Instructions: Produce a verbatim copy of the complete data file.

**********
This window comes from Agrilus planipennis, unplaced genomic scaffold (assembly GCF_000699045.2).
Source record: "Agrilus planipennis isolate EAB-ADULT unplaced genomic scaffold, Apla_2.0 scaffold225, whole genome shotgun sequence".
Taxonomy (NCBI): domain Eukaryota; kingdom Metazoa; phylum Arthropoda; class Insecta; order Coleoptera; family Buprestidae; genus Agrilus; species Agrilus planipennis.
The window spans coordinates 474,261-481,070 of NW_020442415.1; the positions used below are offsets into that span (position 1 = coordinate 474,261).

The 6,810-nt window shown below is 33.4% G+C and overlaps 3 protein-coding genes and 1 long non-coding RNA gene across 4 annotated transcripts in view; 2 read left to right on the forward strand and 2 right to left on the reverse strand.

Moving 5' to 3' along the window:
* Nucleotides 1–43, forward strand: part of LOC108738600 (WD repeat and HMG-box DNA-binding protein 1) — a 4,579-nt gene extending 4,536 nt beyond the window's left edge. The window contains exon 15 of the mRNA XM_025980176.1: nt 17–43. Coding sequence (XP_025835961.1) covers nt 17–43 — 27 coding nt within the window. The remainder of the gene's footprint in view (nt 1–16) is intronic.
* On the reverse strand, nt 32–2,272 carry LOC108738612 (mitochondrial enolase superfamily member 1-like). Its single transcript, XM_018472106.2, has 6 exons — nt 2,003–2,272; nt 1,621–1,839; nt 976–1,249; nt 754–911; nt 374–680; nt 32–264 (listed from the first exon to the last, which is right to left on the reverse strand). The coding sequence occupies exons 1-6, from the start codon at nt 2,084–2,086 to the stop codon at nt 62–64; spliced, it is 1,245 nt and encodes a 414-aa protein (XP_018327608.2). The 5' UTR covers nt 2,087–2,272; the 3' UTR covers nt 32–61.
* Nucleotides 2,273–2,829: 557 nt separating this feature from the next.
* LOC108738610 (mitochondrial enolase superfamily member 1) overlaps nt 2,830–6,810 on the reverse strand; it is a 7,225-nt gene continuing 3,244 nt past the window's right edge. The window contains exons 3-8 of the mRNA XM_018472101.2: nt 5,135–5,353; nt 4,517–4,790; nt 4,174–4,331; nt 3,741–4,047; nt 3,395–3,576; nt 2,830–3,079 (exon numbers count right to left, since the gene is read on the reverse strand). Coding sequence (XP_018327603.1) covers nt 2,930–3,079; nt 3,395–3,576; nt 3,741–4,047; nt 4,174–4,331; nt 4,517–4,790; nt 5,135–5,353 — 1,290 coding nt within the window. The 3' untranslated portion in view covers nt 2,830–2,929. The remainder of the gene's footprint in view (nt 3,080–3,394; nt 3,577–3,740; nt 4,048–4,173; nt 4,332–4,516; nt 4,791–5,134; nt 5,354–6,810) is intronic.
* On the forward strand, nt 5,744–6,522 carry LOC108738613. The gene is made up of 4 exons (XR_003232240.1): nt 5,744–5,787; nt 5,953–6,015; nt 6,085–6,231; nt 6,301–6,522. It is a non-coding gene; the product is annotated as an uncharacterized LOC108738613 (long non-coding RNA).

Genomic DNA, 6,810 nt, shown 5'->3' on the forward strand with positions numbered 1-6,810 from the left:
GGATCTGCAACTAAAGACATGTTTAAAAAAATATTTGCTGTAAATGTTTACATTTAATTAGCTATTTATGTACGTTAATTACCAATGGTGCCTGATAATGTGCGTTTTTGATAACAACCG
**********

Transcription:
This window comes from Agrilus planipennis, unplaced genomic scaffold (assembly GCF_000699045.2).
Source record: "Agrilus planipennis isolate EAB-ADULT unplaced genomic scaffold, Apla_2.0 scaffold225, whole genome shotgun sequence".
Taxonomy (NCBI): domain Eukaryota; kingdom Metazoa; phylum Arthropoda; class Insecta; order Coleoptera; family Buprestidae; genus Agrilus; species Agrilus planipennis.
The window spans coordinates 474,261-481,070 of NW_020442415.1; the positions used below are offsets into that span (position 1 = coordinate 474,261).

The 6,810-nt window shown below is 33.4% G+C and overlaps 3 protein-coding genes and 1 long non-coding RNA gene across 4 annotated transcripts in view; 2 read left to right on the forward strand and 2 right to left on the reverse strand.

Moving 5' to 3' along the window:
* Nucleotides 1–43, forward strand: part of LOC108738600 (WD repeat and HMG-box DNA-binding protein 1) — a 4,579-nt gene extending 4,536 nt beyond the window's left edge. The window contains exon 15 of the mRNA XM_025980176.1: nt 17–43. Coding sequence (XP_025835961.1) covers nt 17–43 — 27 coding nt within the window. The remainder of the gene's footprint in view (nt 1–16) is intronic.
* On the reverse strand, nt 32–2,272 carry LOC108738612 (mitochondrial enolase superfamily member 1-like). Its single transcript, XM_018472106.2, has 6 exons — nt 2,003–2,272; nt 1,621–1,839; nt 976–1,249; nt 754–911; nt 374–680; nt 32–264 (listed from the first exon to the last, which is right to left on the reverse strand). The coding sequence occupies exons 1-6, from the start codon at nt 2,084–2,086 to the stop codon at nt 62–64; spliced, it is 1,245 nt and encodes a 414-aa protein (XP_018327608.2). The 5' UTR covers nt 2,087–2,272; the 3' UTR covers nt 32–61.
* Nucleotides 2,273–2,829: 557 nt separating this feature from the next.
* LOC108738610 (mitochondrial enolase superfamily member 1) overlaps nt 2,830–6,810 on the reverse strand; it is a 7,225-nt gene continuing 3,244 nt past the window's right edge. The window contains exons 3-8 of the mRNA XM_018472101.2: nt 5,135–5,353; nt 4,517–4,790; nt 4,174–4,331; nt 3,741–4,047; nt 3,395–3,576; nt 2,830–3,079 (exon numbers count right to left, since the gene is read on the reverse strand). Coding sequence (XP_018327603.1) covers nt 2,930–3,079; nt 3,395–3,576; nt 3,741–4,047; nt 4,174–4,331; nt 4,517–4,790; nt 5,135–5,353 — 1,290 coding nt within the window. The 3' untranslated portion in view covers nt 2,830–2,929. The remainder of the gene's footprint in view (nt 3,080–3,394; nt 3,577–3,740; nt 4,048–4,173; nt 4,332–4,516; nt 4,791–5,134; nt 5,354–6,810) is intronic.
* On the forward strand, nt 5,744–6,522 carry LOC108738613. The gene is made up of 4 exons (XR_003232240.1): nt 5,744–5,787; nt 5,953–6,015; nt 6,085–6,231; nt 6,301–6,522. It is a non-coding gene; the product is annotated as an uncharacterized LOC108738613 (long non-coding RNA).

Genomic DNA, 6,810 nt, shown 5'->3' on the forward strand with positions numbered 1-6,810 from the left:
GGATCTGCAACTAAAGACATGTTTAAAAAAATATTTGCTGTAAATGTTTACATTTAATTAGCTATTTATGTACGTTAATTACCAATGGTGCCTGATAATGTGCGTTTTTGATAACAACCG